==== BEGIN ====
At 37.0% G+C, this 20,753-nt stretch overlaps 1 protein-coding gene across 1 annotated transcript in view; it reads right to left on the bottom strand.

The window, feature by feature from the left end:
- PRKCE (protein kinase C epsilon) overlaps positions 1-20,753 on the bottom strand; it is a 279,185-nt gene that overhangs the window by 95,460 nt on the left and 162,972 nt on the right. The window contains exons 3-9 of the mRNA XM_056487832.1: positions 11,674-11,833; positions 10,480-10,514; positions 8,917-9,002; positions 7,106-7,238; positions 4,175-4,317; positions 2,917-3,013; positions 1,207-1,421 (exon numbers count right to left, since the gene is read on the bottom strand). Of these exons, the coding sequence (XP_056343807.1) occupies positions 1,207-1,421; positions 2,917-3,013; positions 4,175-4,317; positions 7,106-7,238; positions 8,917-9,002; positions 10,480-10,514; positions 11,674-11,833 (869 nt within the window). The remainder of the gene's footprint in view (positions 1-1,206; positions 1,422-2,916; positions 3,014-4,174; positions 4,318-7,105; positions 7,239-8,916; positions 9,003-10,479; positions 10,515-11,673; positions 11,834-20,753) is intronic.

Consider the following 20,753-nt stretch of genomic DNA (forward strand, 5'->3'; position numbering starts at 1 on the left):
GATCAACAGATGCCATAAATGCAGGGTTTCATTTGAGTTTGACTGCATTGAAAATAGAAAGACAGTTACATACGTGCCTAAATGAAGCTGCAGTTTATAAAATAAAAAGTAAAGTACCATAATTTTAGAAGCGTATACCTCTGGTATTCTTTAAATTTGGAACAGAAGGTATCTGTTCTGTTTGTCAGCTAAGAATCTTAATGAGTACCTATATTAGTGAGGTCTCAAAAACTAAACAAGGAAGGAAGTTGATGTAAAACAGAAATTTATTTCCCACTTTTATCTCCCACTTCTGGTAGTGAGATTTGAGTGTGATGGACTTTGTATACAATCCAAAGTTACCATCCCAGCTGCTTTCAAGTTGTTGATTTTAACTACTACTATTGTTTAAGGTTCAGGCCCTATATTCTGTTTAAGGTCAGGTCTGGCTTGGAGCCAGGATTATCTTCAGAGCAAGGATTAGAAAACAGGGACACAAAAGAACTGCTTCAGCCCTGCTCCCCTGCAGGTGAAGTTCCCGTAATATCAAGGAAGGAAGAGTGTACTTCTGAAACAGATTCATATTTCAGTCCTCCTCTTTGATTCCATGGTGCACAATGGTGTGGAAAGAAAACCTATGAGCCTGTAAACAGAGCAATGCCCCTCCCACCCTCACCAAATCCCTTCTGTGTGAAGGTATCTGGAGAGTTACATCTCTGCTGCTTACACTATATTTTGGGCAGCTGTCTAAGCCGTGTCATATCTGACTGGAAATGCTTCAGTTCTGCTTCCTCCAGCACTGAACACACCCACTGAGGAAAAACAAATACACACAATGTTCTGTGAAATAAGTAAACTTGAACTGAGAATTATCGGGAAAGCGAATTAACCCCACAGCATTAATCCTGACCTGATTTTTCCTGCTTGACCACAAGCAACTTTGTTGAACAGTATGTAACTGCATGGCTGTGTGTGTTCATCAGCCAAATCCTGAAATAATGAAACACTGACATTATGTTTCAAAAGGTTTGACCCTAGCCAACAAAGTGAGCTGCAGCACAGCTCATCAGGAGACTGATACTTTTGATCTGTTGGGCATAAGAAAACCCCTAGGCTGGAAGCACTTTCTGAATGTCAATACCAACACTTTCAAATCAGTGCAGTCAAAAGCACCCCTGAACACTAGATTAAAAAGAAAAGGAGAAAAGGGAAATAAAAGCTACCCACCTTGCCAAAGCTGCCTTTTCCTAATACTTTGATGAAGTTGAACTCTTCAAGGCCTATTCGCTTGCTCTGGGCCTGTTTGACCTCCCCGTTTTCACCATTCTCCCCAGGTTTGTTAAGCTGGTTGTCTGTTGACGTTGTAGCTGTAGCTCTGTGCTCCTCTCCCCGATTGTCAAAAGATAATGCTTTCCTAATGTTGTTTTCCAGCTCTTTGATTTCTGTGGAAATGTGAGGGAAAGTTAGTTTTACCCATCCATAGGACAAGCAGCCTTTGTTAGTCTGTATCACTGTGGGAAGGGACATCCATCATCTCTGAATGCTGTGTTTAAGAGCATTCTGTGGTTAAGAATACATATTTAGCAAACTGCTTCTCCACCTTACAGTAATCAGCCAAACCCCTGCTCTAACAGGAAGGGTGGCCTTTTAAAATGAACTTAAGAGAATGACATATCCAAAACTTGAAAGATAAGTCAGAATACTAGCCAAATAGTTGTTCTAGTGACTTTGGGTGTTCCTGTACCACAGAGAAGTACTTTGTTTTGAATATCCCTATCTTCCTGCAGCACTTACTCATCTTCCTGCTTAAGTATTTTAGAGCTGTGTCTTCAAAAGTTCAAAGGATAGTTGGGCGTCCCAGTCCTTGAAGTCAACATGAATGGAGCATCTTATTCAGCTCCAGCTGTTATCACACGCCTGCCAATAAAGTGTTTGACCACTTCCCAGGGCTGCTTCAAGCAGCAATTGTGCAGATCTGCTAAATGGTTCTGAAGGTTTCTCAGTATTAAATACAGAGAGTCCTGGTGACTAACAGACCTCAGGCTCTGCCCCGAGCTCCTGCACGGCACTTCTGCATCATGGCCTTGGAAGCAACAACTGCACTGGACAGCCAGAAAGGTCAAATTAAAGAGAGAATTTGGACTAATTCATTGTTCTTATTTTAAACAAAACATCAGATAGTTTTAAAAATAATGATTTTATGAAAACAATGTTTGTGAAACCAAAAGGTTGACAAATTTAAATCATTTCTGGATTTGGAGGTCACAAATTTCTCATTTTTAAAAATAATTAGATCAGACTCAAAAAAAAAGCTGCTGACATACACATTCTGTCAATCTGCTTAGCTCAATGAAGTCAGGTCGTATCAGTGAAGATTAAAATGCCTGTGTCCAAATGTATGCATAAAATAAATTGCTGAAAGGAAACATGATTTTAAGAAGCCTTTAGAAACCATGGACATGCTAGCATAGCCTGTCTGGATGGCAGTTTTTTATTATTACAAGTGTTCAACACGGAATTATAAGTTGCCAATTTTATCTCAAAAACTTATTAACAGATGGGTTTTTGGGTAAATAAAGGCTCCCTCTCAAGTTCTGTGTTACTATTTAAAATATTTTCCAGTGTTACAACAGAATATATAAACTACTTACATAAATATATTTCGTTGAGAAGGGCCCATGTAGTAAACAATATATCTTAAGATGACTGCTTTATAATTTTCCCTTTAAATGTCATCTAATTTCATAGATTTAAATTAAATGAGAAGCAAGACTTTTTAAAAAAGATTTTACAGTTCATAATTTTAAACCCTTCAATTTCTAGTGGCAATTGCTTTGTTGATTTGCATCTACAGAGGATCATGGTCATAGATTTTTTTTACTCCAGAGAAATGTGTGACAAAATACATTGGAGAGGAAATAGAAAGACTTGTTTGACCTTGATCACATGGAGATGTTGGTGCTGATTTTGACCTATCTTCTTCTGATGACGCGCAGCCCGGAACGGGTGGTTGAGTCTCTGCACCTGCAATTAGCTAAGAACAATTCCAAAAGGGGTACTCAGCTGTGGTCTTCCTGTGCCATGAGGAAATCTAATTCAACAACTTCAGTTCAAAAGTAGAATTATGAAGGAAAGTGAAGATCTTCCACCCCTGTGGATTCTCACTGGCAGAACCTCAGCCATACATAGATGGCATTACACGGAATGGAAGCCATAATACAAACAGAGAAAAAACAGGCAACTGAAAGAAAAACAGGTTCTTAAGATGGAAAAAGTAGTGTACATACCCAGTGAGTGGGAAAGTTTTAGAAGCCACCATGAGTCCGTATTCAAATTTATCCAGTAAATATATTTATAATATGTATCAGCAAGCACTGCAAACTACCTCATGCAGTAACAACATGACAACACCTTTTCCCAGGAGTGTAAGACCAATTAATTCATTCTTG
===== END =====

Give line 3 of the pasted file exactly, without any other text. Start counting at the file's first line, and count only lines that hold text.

- PRKCE (protein kinase C epsilon) overlaps positions 1-20,753 on the bottom strand; it is a 279,185-nt gene that overhangs the window by 95,460 nt on the left and 162,972 nt on the right. The window contains exons 3-9 of the mRNA XM_056487832.1: positions 11,674-11,833; positions 10,480-10,514; positions 8,917-9,002; positions 7,106-7,238; positions 4,175-4,317; positions 2,917-3,013; positions 1,207-1,421 (exon numbers count right to left, since the gene is read on the bottom strand). Of these exons, the coding sequence (XP_056343807.1) occupies positions 1,207-1,421; positions 2,917-3,013; positions 4,175-4,317; positions 7,106-7,238; positions 8,917-9,002; positions 10,480-10,514; positions 11,674-11,833 (869 nt within the window). The remainder of the gene's footprint in view (positions 1-1,206; positions 1,422-2,916; positions 3,014-4,174; positions 4,318-7,105; positions 7,239-8,916; positions 9,003-10,479; positions 10,515-11,673; positions 11,834-20,753) is intronic.